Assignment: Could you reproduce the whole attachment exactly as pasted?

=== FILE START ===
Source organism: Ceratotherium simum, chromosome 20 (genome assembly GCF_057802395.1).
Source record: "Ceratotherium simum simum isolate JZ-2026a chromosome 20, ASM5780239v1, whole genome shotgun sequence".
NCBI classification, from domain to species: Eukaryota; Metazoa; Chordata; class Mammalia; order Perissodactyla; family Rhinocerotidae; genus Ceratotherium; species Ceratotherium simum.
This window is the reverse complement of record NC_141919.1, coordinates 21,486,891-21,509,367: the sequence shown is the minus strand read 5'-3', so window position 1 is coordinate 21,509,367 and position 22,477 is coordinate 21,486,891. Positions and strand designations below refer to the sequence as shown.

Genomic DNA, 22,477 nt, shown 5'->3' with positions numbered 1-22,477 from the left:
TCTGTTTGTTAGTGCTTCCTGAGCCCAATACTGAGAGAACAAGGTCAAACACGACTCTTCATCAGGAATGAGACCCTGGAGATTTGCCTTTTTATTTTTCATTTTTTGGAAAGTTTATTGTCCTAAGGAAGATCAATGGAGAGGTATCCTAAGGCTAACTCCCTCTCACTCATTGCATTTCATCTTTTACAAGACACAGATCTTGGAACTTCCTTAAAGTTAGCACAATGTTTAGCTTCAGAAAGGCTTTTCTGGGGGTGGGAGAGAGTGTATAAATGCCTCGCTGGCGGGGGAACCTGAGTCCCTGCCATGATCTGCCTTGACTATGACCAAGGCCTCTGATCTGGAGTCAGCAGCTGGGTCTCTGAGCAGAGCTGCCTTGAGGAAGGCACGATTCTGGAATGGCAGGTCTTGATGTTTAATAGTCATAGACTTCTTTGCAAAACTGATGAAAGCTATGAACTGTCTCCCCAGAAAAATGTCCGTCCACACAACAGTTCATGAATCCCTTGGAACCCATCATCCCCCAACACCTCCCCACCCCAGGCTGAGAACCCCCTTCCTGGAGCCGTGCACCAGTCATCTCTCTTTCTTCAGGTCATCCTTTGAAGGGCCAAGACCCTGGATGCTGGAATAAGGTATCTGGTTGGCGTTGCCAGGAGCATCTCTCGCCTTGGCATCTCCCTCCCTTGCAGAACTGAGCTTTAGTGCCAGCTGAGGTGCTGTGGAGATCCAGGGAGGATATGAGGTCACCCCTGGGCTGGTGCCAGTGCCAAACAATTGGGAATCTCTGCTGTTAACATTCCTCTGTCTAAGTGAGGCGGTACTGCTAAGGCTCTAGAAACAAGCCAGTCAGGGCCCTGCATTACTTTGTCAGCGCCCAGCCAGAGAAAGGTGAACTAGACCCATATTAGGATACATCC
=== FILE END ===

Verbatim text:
Source organism: Ceratotherium simum, chromosome 20 (genome assembly GCF_057802395.1).
Source record: "Ceratotherium simum simum isolate JZ-2026a chromosome 20, ASM5780239v1, whole genome shotgun sequence".
NCBI classification, from domain to species: Eukaryota; Metazoa; Chordata; class Mammalia; order Perissodactyla; family Rhinocerotidae; genus Ceratotherium; species Ceratotherium simum.
This window is the reverse complement of record NC_141919.1, coordinates 21,486,891-21,509,367: the sequence shown is the minus strand read 5'-3', so window position 1 is coordinate 21,509,367 and position 22,477 is coordinate 21,486,891. Positions and strand designations below refer to the sequence as shown.

Genomic DNA, 22,477 nt, shown 5'->3' with positions numbered 1-22,477 from the left:
TCTGTTTGTTAGTGCTTCCTGAGCCCAATACTGAGAGAACAAGGTCAAACACGACTCTTCATCAGGAATGAGACCCTGGAGATTTGCCTTTTTATTTTTCATTTTTTGGAAAGTTTATTGTCCTAAGGAAGATCAATGGAGAGGTATCCTAAGGCTAACTCCCTCTCACTCATTGCATTTCATCTTTTACAAGACACAGATCTTGGAACTTCCTTAAAGTTAGCACAATGTTTAGCTTCAGAAAGGCTTTTCTGGGGGTGGGAGAGAGTGTATAAATGCCTCGCTGGCGGGGGAACCTGAGTCCCTGCCATGATCTGCCTTGACTATGACCAAGGCCTCTGATCTGGAGTCAGCAGCTGGGTCTCTGAGCAGAGCTGCCTTGAGGAAGGCACGATTCTGGAATGGCAGGTCTTGATGTTTAATAGTCATAGACTTCTTTGCAAAACTGATGAAAGCTATGAACTGTCTCCCCAGAAAAATGTCCGTCCACACAACAGTTCATGAATCCCTTGGAACCCATCATCCCCCAACACCTCCCCACCCCAGGCTGAGAACCCCCTTCCTGGAGCCGTGCACCAGTCATCTCTCTTTCTTCAGGTCATCCTTTGAAGGGCCAAGACCCTGGATGCTGGAATAAGGTATCTGGTTGGCGTTGCCAGGAGCATCTCTCGCCTTGGCATCTCCCTCCCTTGCAGAACTGAGCTTTAGTGCCAGCTGAGGTGCTGTGGAGATCCAGGGAGGATATGAGGTCACCCCTGGGCTGGTGCCAGTGCCAAACAATTGGGAATCTCTGCTGTTAACATTCCTCTGTCTAAGTGAGGCGGTACTGCTAAGGCTCTAGAAACAAGCCAGTCAGGGCCCTGCATTACTTTGTCAGCGCCCAGCCAGAGAAAGGTGAACTAGACCCATATTAGGATACATCC